Legacy Series: Rande’s Career Defined by Taking Care of Students
Wally Rande received his bachelor’s degree at Michigan State University in hotel, restaurant, and institutional management, ‘way too long ago,’ but then decided he did not want to work in hotels. He wanted to work in restaurants. Looking for a culinary school brought him to Johnson and Wales where he got his Culinary Arts degree.
He worked as a chef for a while but grew tired of ’about a hundred hours a week.’ Staying in touch with Johnson and Wales, he learned about an opening for a teaching position. Though interested in the position, he had to wait another year as he had just started a new job in Santa Clara, California, but the following year he and his wife moved across the country to begin his teaching career at Johnson and Wales.
Rande enjoyed teaching so he looked at what it was going to take for teaching to be a profession: a master’s degree, and teaching experience. He achieved his MBA in management at the University of Rhode Island, and added to his teaching experience at Johnson and Wales. Then he learned of the opening at NAU’s School of Hotel and Restaurant Management.
“This sounded interesting and actually the job that I originally applied for was Chef [Don Carlson’s] job, he said.” Carlson got the job, but Rande was offered another job instead. “Bill Miller, the associate dean at the time, called and asked ‘Would you be interested in coming out and teaching?’ so I came out, 26 years ago,” he said.
Rande then pursued his doctorate, at first looking into ASU. But after one round trip to Phoenix he realized that doing the drive two or three nights a week for three years was not for him. He decided to pursue a doctorate in educational leadership (EdD) because it was ‘here’.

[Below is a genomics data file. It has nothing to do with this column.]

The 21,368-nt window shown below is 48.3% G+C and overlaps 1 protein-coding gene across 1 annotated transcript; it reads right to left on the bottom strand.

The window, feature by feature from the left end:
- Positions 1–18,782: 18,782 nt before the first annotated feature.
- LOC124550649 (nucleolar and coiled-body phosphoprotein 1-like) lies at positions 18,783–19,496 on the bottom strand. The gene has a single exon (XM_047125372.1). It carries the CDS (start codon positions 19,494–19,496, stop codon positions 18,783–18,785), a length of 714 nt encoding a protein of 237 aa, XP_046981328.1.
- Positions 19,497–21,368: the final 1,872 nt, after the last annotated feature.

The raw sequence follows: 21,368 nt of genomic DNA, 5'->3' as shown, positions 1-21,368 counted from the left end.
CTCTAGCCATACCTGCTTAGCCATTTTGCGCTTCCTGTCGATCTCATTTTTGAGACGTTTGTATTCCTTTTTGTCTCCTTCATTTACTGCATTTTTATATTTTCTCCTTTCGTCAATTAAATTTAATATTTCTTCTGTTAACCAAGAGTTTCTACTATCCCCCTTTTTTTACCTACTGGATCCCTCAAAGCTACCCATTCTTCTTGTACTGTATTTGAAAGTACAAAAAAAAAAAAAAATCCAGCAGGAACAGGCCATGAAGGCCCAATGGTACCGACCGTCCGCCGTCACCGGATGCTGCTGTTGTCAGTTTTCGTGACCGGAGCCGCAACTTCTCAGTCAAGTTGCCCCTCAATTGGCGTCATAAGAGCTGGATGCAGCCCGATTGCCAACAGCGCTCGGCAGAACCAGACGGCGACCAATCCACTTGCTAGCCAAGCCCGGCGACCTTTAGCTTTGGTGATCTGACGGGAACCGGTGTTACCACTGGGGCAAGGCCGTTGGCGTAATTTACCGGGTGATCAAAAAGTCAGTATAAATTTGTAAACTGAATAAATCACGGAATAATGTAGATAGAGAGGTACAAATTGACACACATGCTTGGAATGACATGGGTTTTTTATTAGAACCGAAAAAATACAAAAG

HRM founding dean “Peter Van Kleek’s philosophy was if you can walk, you can talk, you can teach anything, so I've taught 13 or 14 different classes, pretty much every food class here. I actually started the wine and beer class, coffee and tea class. Ms. Jo took the coffee and tea class over and she added the cheese component and that works out really well for students,” he said.
The beer class was the result of Rande’s association with an old professor. “The professor that taught me my wine classes from Michigan State moved to UNLV. I went to see him and he asked, ‘Do you teach a beer class? No, I don't have time to pull one together.’ So he gave me the binder and said ‘Here's your beer class.’ So that's how the beer class evolved, and then the spirits [aka Mixology] class. Galen [Collins] had been suggesting it to me for years to do that. My issue, and initial reluctance, was that beer is 5-7% alcohol, and wine is 10-12% alcohol, but whiskey is 40-50% alcohol. It is tough enough policing the students in the beer and wine class. But Chef Mark Molinaro and I worked to put that together. Structure-wise, I did the first half of the class and he did the second. It is now part of the food and beverage track as an elective, offering even more classes for the students to supplement their degree,” he said.
When Rande arrived at HRM, he realized that there was a general misunderstanding in the community. People thought HRM was a culinary school or even a vocational school because students were trained to get jobs. Twenty-six years later, the focus has changed and yes, HRM does do better in preparing students for jobs.
“There is a demand for our students, and I think the demand comes not just because of the industry, but it's also because we as faculty see that our role isn't just standing in front of a class with students. It's helping them get jobs and interacting with recruiters. If we were in the Phoenix area, we would probably have twice as many recruiters since they would not have to travel the distance to Flagstaff, but they come for the quality of our grads. I think our top students would stand up against the top students at any school in the country, which is proven by the great number of HRM alums success stories.